History of Drug Exposure as a Determinant of Drug Self-Administration

The purpose of this paper is to review how a drug’s effectiveness in initiating and maintaining self-administration can be influenced by a subject’s past experience with drugs. Drug self-administration by humans and laboratory animals is considered an instance of operant behavior (), controlled by the subject’s genetic constitution, past history, and the current circumstances of drug availability (of Skinner, 1938). The influence of history of drug exposure on current drug-maintained behavior may be controlled, in turn, by the particular drugs and doses employed and the conditions under which the drug is administered. This discussion will focus on the ways in which a history of drug exposure can control later drug self-administration in laboratory animals. Effects of history of drug exposure on initiation of drug self-administration In order to study drug self-administration by laboratory animals, an experimenter must set up a situation in which subjects are exposed to some contingency between the occurrence of a specific response and delivery of a particular drug. For many drugs, no explicit behavioral or pharmacologioal history is necessary for the drug to maintain behavior. In one initial study, for example, Read more […]

Administration of Amphetamines to Rodent Subjects

As mentioned above, ethical concerns preclude the use of humans in many experimental situations; however, we can understand many features of the human central nervous system by understanding the brains of other animals. The animal most widely used in the area of amphetamine experimentation is the rodent, which has an analogous, rather than homologous, brain structure to humans. In the following sections, we examine the modification of aggressive behavior in rodents by amphetamines. The various aspects of aggressive behavior include the tendency for provoked attack, the influence of environment on behavior, social factors, and the neurological basis of aggression. Behavioral Observations When using nonhuman subjects to study aggressive behavior, the typical research methodologies most usually employed by experimenters include pain-, isolation-, and brain stimulation-induced aggression. However, when making a comparison between animals of different species the outcomes of these tests yield varying and somewhat contradictory results, which in turn hampers one’s ability to generalize to the human population. Additionally, it has been found that the most important aspects of amphetamine-stimulated aggressive and defensive Read more […]

Amphetamines and Their Effects on Dominance Hierarchy in Primates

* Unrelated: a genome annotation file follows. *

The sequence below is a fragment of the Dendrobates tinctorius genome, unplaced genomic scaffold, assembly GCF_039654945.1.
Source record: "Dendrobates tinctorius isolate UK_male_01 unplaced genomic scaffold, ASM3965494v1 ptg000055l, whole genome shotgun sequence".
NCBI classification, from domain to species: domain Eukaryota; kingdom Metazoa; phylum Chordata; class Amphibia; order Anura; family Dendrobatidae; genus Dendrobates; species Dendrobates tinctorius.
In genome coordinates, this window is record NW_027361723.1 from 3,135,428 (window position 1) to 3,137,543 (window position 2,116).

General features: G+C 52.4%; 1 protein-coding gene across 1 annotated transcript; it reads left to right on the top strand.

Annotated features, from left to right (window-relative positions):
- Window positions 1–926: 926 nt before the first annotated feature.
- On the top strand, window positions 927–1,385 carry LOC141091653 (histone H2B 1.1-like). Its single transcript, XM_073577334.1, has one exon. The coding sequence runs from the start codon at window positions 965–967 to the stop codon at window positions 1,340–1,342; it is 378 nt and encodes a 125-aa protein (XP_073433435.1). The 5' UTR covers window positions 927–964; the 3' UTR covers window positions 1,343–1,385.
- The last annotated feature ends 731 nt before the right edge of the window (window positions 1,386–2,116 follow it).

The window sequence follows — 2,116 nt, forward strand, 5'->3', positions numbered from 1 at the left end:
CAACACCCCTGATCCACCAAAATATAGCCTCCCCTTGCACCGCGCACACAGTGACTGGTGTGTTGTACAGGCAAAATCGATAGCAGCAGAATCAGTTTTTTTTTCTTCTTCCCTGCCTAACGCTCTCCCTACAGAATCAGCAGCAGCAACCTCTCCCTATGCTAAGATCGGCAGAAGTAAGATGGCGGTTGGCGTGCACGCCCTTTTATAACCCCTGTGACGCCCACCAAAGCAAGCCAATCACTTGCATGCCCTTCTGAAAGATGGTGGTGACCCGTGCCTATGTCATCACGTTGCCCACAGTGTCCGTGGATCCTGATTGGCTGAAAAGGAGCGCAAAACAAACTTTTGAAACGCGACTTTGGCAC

Humans are primates, as are monkeys and apes. Evolution tends to be very conservative and so the brains of humans are very similar to our cousins. In fact, genetically we are about 98% the same as our primate cousins. Although research that involves monkeys demonstrates the same dose-dependent effects of amphetamine as shown with rodent subjects, the resultant effects on aggressive behavior favor a positive rather than negative relationship (). Primarily, the effects that amphetamine has on primates’ dominance rank have been examined. Analysis has suggested that these effects are a function of social status and group dynamics (). Differences of Effects between Ranks The behavior of dominant animals differs drastically from that of subordinate animals (). We tend to categorize dominant styles of behavior as aggressive and subordinate styles of behavior as defensive. Dominant and subordinate animals also differ from each other neurochemically and hormonally. We can identify the rank of a primate within its hierarchy by observing behavior. When amphetamine is administered to monkeys of different social status within an established colony, the subjects express behavior dependent on their position in the hierarchy. For Read more […]

Amphetamines and Their Effects on Human Aggressive Behavior

Because the possession, use, and distribution of amphetamine are illegal and because the compound causes brain damage, ethical concerns have prevented experimental research on the behavioral effects of amphetamine. Thus, the available literature on the effects of amphetamine in human participants is all correlational. Although there have been reports of high correlations between violent crime and amphetamine use, these studies may be confounded because other drugs such as alcohol are often involved and users that commit these acts sometimes have aggressive tendencies beforehand (). The existing literature does give some indication regarding the effects of various doses and the possible predictions one can make concerning the long-term effects on mental health, but until more research can be performed we are limited in our understanding the relationship of amphetamine with human aggressive behavior. Subjective Analysis The advantage of experiments involving human subjects is that people have the ability to describe their immediate emotional states and report their feelings and thoughts. However, these subjective analyses can sometimes be inaccurate, and in a sense become “contaminated” because of participants’ biases Read more […]